Posted on August 8, 2019 by Iosis
“Now I feel so strong. I’m strong for my baby.”
Shannon had what many might call a ‘privileged upbringing’, but an early pregnancy and an abusive, drug-addicted partner plunged her into depression and she wasn’t coping with motherhood.
After a childhood spent travelling the world and often living overseas with her busy, distant parents, Shannon was at a loss for what to do when she left school. She found a job waitressing and soon met the partner of her two children, Aaliyah and Lewis.
“I wasn’t that confident when I left school, but I started a relationship with my then partner and quite quickly became pregnant. I didn’t really know how to cook, clean or be a parent.” Aaliyah was born and at that point Shannon realised that her partner was abusive and had a drug problem.
“I became depressed and I wasn’t providing Aaliyah with the safe environment that she deserved. I wasn’t cleaning the house properly – in fact, I had completely shut down emotionally and it showed through my environment. Each day I would do the bare minimum.”
“Family Start became involved and they reported that I was a cause for concern to OT (Oranga Tamariki). Aaliyah was placed with my mum and OT social workers worked closely with me as I was pregnant with my second child, Lewis at the time.”
Unfortunately Shannon’s situation didn’t improve. If anything, after Lewis was born, things went downhill. “I wasn’t coping at all and my living situation became even worse. I was on my own with the baby and just not managing.” Shannon and Lewis moved into her mother’s place with Aaliyah, and from there, Shannon and her two children moved to Merivale.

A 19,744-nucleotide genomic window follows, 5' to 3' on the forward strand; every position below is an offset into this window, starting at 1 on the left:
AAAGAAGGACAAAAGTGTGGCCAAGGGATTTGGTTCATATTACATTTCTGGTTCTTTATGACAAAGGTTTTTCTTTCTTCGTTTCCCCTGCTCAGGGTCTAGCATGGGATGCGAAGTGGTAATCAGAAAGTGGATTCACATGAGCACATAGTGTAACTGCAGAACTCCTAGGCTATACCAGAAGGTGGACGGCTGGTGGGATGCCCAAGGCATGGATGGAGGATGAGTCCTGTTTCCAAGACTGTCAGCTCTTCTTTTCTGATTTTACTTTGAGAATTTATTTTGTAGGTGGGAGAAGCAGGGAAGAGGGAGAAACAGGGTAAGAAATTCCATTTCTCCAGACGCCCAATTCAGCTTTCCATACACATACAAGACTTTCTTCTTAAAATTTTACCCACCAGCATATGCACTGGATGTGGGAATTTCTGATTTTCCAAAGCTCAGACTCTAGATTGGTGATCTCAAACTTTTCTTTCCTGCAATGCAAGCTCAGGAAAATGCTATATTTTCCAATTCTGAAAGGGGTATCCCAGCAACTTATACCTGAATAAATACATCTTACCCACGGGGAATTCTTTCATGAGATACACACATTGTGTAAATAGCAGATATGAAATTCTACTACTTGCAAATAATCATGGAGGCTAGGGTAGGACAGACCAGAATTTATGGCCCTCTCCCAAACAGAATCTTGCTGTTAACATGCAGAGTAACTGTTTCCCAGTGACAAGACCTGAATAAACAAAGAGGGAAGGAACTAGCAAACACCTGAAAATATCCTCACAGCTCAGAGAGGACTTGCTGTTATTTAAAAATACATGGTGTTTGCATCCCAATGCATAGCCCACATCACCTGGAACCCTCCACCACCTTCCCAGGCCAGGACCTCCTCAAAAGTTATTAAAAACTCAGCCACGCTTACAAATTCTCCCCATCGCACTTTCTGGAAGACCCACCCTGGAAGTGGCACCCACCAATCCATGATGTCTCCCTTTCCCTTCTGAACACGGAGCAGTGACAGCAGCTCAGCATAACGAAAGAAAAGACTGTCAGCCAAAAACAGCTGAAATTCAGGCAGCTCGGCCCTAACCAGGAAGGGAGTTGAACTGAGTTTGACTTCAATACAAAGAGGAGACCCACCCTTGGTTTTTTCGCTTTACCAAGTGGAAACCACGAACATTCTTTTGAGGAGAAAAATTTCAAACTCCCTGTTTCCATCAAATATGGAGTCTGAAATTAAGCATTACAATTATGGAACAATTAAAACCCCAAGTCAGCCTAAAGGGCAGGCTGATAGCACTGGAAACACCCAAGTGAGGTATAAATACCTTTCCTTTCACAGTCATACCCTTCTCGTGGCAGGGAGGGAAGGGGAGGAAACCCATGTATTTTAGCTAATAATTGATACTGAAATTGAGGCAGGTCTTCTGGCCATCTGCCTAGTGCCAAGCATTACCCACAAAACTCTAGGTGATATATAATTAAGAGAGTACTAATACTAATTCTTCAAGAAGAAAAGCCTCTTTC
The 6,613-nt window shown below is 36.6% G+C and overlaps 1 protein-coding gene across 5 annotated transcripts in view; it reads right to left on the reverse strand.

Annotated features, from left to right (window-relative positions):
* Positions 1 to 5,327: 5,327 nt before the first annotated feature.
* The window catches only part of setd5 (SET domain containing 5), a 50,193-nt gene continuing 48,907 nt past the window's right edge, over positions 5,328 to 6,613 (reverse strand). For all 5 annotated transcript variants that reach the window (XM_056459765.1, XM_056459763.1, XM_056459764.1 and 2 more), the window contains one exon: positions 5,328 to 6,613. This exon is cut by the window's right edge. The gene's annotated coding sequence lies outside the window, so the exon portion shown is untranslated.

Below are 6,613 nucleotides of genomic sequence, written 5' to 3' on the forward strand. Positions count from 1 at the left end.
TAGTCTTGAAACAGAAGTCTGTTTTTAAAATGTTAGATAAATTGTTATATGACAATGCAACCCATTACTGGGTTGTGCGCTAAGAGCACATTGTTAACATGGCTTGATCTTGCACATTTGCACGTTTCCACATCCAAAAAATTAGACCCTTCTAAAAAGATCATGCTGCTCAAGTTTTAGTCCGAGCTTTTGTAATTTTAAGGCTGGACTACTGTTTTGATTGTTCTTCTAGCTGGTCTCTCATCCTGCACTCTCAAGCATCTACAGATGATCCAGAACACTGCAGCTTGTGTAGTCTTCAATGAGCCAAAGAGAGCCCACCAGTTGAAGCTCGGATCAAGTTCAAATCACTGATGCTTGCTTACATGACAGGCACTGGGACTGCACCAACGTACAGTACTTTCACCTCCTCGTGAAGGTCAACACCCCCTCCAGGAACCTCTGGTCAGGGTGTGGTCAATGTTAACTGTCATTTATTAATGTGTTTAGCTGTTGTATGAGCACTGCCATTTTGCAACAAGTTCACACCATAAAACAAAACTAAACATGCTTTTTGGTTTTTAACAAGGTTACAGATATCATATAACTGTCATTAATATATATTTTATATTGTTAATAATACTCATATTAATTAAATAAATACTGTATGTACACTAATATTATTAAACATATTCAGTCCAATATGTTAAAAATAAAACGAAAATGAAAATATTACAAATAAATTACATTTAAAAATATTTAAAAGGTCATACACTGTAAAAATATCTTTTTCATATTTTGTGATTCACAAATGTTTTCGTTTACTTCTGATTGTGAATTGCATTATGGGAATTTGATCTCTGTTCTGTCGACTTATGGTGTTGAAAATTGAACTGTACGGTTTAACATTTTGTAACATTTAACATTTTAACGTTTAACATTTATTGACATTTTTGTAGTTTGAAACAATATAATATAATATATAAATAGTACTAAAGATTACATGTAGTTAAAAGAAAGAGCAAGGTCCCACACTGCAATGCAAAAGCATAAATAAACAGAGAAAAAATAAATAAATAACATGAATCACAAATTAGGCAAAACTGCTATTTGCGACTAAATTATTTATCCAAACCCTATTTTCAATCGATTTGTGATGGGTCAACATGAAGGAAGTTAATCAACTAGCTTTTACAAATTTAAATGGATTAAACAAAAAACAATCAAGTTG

Merivale – tough, but supportive
“Merivale was tough,” says Shannon. “Aaliyah and I had to learn to connect with each other again and that has been hard. I’ve felt incredibly guilty for a long time over the upheaval she has been through.
Initially Shannon was to be at Merivale for six months, then it was extended for another three months. “We’ve lived here for nine months, so for Lewis it is home. They’ve taught me how to establish a routine for the children, how to clean(!), cook and look after my kids.
“Now I’m really clear on what each day looks like and what we’re going to do. I do the big jobs around the house when the kids are asleep and the smaller ones when they’re around.”
What is Merivale?
Merivale is a residential parenting programme for women who have a background of abuse, addiction, or domestic violence – and who are struggling with the challenges of parenting. Women receive counselling and attend a range of life skills, self-development and parenting classes.
Most mothers graduate after six months and can then leave the programme with their children in their care. Most mothers are sent here by various agencies, but they all have one thing in common: Merivale helps them get their lives back on track.
“I’ve been challenged like never before but also felt so supported. Emotionally I am much stronger … I feel confident and have my self-respect back. It’s not something that Merivale can give you but as you go through the programme, you pick it up along the way. It’s been amazing in that way.”
“The staff genuinely do care…”
At the time of writing, Shannon is about to graduate from Merivale. She says her focus is on transitioning the family back into everyday life in the community – initially in emergency housing.
“It will be very sad to say goodbye. There is a real family vibe at Merivale and everybody is here for each other. I was made to feel so welcome when I came here by the staff – they are so lovely and the kids love them. It’s been a tough process but as they said (often!) … they wouldn’t push us unless they didn’t care about us and our kids. The staff genuinely do care and they show it, which is really nice.”
Once the family have transitioned back into life, Shannon is determined to maintain the routines and skills she has learned at Merivale. She would like to continue with an event management course she started – and to keep baking (a skill she developed at Merivale).
I’ve been challenged like never before, but also felt so supported. Emotionally I am much stronger … I feel confident and have my self-respect back.